LOUISVILLE, Kentucky (Reuters) - A group of heavily armed Black protesters marched through Louisville, Kentucky on Saturday demanding justice for Breonna Taylor, a Black woman killed in March by police officers who burst into her apartment.
Scores of the demonstrators, carrying semi-automatic rifles and shotguns and clad in black paramilitary gear, walked in formation to a fenced off intersection where they were separated by police from a smaller group of armed counter-protesters.
The Black militia dubbed NFAC want justice for Taylor, a 26-year-old emergency medical technician who died in a hail of gunfire when drug investigators bearing a “no-knock” warrant entered her Louisville home four months ago.
One police officer involved in the raid was fired by the city’s police department in June. Two other officers have been placed on administrative reassignment. No criminal charges have been filed against any of the three.
The leader of the NFAC group, John “Grandmaster Jay” Johnson, called on officials to speed up the investigation into her death and to be more transparent.
“If you don’t tell us nothing we going to think you ain’t doing nothing,” Johnson said in a speech, according to the Louisville Courier Journal.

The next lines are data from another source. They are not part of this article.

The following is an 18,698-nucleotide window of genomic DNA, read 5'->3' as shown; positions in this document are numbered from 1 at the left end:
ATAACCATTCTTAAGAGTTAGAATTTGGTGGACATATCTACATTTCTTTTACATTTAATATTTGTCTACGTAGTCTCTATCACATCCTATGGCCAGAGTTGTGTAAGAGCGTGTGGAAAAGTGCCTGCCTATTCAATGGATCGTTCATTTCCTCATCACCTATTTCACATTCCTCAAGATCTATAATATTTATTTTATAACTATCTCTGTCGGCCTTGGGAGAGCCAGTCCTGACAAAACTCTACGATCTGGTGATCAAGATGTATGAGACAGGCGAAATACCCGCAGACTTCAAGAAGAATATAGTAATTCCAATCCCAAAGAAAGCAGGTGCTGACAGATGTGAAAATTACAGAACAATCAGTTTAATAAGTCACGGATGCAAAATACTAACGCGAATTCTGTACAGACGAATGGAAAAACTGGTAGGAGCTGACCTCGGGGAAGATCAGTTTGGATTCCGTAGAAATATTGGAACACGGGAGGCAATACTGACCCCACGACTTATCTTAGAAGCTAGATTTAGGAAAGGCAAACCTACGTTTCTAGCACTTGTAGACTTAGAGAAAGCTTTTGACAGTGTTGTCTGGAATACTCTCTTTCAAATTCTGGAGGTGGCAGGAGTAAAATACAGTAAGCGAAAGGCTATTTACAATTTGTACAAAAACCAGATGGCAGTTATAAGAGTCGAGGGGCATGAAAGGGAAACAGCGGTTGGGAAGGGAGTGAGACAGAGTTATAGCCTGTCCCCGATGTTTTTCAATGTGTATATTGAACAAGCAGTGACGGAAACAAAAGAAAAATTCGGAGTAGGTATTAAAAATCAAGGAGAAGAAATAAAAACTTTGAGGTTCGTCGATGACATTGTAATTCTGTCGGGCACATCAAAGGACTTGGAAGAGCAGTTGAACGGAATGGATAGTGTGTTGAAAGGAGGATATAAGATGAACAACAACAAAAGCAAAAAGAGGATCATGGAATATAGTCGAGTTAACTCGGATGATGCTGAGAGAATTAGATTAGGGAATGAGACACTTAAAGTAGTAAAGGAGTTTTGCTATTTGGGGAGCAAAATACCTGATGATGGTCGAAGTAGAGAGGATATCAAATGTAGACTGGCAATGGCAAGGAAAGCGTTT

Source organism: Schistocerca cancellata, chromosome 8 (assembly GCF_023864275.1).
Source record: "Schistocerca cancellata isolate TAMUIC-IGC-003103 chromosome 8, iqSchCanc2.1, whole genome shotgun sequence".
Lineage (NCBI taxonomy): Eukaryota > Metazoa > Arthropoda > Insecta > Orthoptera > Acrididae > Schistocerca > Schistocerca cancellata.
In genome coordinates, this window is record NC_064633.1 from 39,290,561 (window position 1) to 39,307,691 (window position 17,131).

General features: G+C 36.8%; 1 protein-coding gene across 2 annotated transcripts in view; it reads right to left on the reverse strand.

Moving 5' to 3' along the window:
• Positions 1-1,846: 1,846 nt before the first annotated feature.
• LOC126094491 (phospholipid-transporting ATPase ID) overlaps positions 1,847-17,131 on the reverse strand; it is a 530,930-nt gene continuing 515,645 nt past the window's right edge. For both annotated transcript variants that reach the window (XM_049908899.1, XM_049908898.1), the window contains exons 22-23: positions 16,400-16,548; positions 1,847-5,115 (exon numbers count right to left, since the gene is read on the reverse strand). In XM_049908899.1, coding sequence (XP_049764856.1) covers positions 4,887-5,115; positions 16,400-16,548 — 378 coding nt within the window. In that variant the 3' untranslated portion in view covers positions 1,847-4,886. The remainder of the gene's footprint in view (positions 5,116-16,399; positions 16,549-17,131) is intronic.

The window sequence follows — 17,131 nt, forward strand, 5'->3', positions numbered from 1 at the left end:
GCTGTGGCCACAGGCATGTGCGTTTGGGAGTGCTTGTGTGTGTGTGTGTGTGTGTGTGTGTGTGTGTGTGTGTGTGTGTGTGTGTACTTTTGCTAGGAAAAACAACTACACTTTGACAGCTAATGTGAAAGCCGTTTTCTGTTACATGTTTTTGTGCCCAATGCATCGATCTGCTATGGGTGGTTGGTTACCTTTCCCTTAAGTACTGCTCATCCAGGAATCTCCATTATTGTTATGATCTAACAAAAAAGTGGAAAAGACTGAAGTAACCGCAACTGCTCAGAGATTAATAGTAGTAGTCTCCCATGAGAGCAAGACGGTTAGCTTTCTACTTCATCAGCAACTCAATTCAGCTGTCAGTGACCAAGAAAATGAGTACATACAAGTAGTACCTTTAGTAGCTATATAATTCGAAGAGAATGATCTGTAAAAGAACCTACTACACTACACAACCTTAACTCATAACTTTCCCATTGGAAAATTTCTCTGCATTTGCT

Taylor’s death, which returned to prominence following the May 25 suffocation in Minneapolis police custody of George Floyd, has become a rallying cry in nationwide protests against police brutality and racial bias in the U.S. criminal justice system.
The NFAC first drew attention on July 4 when they rallied in Stone Mountain Park near Atlanta to demand the removal of the giant Confederate rock carving at the site that civil rights activists consider a monument to racism.
In Louisville on Saturday, three members of the group were hospitalized with non-life-threatening injuries when a weapon was accidentally discharged, police said.
Reporting by Bryan Woolston; Writing by Daniel Wallis; Editing by Grant McCool
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